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Pound rallies as Gina Miller wins Brexit legal challenge

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SCM Investments founder Gina Miller has won a Brexit legal challenge that paves the way for MPs to vote on triggering Article 50.

The court judgement says the Government’s argument is contrary to the “fundamental constitutional principles of the sovereignty of Parliament”.

The Government has already confirmed it will appeal.

If it loses, the triggering of Article 50, scheduled for Q1 2017, could be delayed.

The pound surged 1 per cent to $1.24 against the dollar immediately following the decision, then pared back slight.

The domestically sensitive FTSE 250 has also made slight gains.

In a statement read out following the decision, Miller said the legal challenge was about “process, not politics”.

She urged the Government not to appeal and instead have a “proper debate” on the UK’s exit from the European Union in parliament.

However, the Supreme Court was already on standby to give an expedited hearing next month on the expectation that regardless of today’s outcome an appeal was likely to be lodged.

The appeal date is expected to be between December 5-8.

Speaking to the House of Commons, Minister for International Trade Liam Fox said he is “disappointed” by the court’s decision.

Miller has been represented by law firm Mishcon de Reya.

FX & macro strategist at ETF Securities Martin Arnold says the judgement is likely to give “fresh impetus” to the pound.

“Optimism from investors is stemming from the fact that the UK Parliament  will attempt to steer the UK further away from the ‘hard Brexit’ stance of the Conservative government, which will be less damaging for the UK economy.

However, he warns volatility is likely to remain due to the government appeal. 

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Comments

There are 12 comments at the moment, we would love to hear your opinion too.

  1. I have never been a great admirer of Gina Miller – an inveterate publicity seeker. But on this occasion I really must congratulate her. I would regard this as her crowning achievement and worthy of the Woman of the Year Award.

    The next few months look to be interesting. The opposition parties now have a real opportunity to step up to the plate.

  2. I take it Harry you were a remainer?

    What opposition parties are you talking about?

    Havent you realised the main reason of the outcome of the referendum was that the majority of people (cross parties) voted to exit!! Hence the seismic repercussions within the establishment.

  3. If there is a parliamentary debate and the government loses, it will cause chaos. As was pointed out on a recent BBC Question Time, MPs work for the people and the people have decided to leave the EU. MPs should not go against the will of the people no matter what their own opinion is. For the record, I voted to remain. I may not agree with Brexit, but this is a democratic country where we are proud of our democracy. For the people to vote for Brexit than for Parliament to overturn that could lead to riots on the streets.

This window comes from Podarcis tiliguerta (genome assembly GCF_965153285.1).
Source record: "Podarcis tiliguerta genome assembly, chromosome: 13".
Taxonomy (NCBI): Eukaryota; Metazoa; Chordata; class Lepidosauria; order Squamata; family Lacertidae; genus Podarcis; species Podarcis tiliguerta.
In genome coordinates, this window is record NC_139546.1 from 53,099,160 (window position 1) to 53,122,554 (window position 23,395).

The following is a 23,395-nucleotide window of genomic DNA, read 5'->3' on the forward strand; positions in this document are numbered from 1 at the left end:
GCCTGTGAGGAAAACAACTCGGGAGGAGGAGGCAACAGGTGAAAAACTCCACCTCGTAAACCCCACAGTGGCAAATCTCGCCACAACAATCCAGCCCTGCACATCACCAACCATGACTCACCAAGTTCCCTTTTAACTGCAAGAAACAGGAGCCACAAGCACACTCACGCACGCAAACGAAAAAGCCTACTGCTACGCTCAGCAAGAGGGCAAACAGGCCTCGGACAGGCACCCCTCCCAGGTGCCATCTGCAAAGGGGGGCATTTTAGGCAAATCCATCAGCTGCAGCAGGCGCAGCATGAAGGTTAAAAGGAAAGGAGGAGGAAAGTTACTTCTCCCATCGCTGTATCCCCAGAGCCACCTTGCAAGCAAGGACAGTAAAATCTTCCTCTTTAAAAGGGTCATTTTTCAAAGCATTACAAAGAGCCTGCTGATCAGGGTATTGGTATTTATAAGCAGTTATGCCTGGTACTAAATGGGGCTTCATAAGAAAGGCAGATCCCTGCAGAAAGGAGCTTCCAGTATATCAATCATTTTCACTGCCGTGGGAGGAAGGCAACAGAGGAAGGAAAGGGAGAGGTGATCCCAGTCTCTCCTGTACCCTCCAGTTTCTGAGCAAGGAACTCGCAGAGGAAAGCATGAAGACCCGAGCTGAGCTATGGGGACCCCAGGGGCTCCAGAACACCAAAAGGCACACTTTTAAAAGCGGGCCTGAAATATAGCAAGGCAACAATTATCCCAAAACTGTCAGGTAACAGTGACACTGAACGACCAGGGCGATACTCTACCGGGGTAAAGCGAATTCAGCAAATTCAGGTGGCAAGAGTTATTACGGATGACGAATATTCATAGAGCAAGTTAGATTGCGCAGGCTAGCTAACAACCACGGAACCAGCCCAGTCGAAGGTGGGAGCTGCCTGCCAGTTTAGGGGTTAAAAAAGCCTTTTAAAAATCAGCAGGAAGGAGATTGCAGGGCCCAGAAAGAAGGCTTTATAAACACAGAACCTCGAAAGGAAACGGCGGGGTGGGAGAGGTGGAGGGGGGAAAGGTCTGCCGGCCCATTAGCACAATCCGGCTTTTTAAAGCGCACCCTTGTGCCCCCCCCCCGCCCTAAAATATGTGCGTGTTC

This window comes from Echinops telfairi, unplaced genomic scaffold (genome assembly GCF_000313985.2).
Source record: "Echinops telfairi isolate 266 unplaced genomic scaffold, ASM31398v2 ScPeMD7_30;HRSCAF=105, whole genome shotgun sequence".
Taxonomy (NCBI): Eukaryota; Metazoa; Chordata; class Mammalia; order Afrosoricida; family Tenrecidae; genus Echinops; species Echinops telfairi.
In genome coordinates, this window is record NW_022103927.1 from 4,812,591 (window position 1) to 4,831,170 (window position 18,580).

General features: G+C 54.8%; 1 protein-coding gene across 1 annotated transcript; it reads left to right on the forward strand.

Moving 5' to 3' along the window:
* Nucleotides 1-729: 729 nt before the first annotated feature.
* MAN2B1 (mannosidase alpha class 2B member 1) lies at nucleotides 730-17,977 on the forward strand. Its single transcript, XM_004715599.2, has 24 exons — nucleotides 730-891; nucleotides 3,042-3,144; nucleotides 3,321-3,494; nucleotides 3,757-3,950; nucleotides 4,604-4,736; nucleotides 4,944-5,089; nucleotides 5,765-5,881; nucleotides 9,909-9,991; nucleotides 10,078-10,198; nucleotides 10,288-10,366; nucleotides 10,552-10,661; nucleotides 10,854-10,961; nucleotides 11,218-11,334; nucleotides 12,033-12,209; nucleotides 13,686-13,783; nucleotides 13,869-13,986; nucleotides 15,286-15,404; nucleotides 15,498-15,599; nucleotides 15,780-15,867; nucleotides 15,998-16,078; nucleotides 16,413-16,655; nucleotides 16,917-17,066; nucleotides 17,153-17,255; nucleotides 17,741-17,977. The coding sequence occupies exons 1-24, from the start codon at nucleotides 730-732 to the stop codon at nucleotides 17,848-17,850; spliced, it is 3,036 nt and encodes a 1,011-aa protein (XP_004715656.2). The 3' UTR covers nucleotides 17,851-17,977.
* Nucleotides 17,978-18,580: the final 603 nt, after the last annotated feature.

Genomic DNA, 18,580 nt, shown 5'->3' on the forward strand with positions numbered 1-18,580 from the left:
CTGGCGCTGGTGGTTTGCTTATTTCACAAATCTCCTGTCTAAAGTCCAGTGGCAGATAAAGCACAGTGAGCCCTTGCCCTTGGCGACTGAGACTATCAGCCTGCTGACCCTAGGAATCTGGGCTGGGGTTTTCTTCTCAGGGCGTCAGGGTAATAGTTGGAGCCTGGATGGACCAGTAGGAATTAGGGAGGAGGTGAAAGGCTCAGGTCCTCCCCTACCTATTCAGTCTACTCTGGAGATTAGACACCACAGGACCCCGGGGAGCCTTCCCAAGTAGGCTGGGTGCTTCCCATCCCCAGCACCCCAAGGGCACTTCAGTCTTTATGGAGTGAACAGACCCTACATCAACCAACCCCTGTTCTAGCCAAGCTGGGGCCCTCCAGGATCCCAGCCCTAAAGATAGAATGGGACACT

• In which case MPs from London, Manchester, Liverpool and Scotland (amongst others) will be voting against the Government. Indeed others may well vote according to their concience (in either direction) irrespective of their constituency views.

  4. Process is important.

    A proper debate, by properly informed people, with real information and not lies and propaganda with representatives across the nation not mired in racial hate and uninformed backward thinking is welcome to me.

    I’m a remainer if you hadn’t guessed, mainly because I’ve never had an argument that wasn’t racist in basis or just plain ill informed.

  5. Process is important you are correct. The process was that the PM of the day said we would have a referendum, the parliament of the day agreed that it should be put to the people. It was then duly put to the people and their reply was that they wished to leave. That is democracy.

    To suggest that there should be “A proper debate, by properly informed people with real information” insults the intelligence of the majority of the UK populace and vastly overstates the intelligence of the average MP. Both sides were guilty of overstating their case and lies or mistaken judgements and silly statements were made by Remainers and Bexiteers in pursuit of the vote they wished to see. The vote has passed for good or ill and all of this challenge or direction for a debate in Parliament won’t actually help the UK deal with the fall out. It is not possible to keep having referendums such as is the case in the EU till the “right” answer is given (from either side’s perspective) at which point voting closes.

    Personally I cannot see what higher court of opinion you could use other than the People in a straight vote in a Democratic Country, surely in this case the result is the result.